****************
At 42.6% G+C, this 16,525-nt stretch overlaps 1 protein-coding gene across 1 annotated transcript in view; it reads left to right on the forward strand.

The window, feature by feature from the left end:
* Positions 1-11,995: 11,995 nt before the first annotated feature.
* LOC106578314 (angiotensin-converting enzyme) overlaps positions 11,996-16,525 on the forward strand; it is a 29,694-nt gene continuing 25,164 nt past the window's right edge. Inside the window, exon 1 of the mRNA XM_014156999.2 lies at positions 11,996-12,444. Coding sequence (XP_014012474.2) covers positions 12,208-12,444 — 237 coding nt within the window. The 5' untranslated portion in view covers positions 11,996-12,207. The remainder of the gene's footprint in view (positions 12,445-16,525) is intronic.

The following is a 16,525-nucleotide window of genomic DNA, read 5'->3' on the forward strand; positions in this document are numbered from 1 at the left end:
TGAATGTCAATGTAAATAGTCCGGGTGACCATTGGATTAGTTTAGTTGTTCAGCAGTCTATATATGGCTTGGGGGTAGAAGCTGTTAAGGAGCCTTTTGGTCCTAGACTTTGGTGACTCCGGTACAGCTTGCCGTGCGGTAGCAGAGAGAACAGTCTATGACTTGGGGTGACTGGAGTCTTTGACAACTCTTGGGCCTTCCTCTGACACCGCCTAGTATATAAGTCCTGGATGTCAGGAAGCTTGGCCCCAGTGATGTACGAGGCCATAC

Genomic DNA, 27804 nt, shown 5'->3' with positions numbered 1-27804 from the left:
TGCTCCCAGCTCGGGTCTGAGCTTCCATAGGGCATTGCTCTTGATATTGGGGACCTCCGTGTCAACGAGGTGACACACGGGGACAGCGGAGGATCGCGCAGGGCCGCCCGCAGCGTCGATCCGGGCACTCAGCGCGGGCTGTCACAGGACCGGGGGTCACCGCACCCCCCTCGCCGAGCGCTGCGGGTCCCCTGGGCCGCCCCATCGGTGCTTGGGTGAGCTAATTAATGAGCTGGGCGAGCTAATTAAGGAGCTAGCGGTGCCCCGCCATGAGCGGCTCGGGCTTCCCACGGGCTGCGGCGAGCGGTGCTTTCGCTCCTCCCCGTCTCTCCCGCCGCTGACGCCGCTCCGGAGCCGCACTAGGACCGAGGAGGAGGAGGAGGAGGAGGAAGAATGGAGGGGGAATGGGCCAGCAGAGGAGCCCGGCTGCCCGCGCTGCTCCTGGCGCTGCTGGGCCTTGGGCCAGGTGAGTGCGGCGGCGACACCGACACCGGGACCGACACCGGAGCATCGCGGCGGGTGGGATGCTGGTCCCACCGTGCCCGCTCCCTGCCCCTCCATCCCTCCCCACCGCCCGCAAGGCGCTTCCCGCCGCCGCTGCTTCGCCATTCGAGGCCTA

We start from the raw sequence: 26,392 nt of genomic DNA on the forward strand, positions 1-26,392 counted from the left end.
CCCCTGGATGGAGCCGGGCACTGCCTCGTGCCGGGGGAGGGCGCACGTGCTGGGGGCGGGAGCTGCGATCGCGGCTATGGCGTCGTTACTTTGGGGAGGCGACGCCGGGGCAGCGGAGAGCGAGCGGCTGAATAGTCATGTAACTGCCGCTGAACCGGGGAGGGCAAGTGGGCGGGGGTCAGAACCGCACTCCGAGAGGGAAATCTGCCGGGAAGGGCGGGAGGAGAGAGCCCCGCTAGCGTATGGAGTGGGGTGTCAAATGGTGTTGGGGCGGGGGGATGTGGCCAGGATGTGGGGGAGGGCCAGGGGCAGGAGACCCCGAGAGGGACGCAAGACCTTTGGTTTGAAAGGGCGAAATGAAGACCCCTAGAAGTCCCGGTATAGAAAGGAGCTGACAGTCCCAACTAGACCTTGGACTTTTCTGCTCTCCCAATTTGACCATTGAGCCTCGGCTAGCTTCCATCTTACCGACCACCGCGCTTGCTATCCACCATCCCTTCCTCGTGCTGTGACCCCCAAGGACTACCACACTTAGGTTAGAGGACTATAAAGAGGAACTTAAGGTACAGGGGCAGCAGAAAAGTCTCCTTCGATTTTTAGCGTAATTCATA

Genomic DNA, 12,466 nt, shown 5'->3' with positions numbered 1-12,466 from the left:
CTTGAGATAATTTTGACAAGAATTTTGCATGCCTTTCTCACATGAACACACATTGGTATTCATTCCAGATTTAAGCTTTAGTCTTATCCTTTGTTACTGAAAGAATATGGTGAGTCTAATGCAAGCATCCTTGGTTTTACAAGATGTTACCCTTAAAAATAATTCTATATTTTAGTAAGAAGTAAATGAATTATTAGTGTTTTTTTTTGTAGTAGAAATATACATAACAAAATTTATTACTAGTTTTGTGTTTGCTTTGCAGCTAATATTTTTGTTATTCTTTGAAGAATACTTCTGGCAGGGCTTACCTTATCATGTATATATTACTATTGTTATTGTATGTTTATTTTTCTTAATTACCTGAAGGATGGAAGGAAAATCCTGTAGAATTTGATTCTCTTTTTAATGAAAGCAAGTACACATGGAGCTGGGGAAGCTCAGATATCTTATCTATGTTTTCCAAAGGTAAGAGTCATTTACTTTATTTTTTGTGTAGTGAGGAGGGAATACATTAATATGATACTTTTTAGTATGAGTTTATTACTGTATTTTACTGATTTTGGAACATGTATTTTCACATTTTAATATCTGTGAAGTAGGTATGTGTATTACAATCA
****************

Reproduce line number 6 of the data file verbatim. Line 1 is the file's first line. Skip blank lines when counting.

TGAATGTCAATGTAAATAGTCCGGGTGACCATTGGATTAGTTTAGTTGTTCAGCAGTCTATATATGGCTTGGGGGTAGAAGCTGTTAAGGAGCCTTTTGGTCCTAGACTTTGGTGACTCCGGTACAGCTTGCCGTGCGGTAGCAGAGAGAACAGTCTATGACTTGGGGTGACTGGAGTCTTTGACAACTCTTGGGCCTTCCTCTGACACCGCCTAGTATATAAGTCCTGGATGTCAGGAAGCTTGGCCCCAGTGATGTACGAGGCCATAC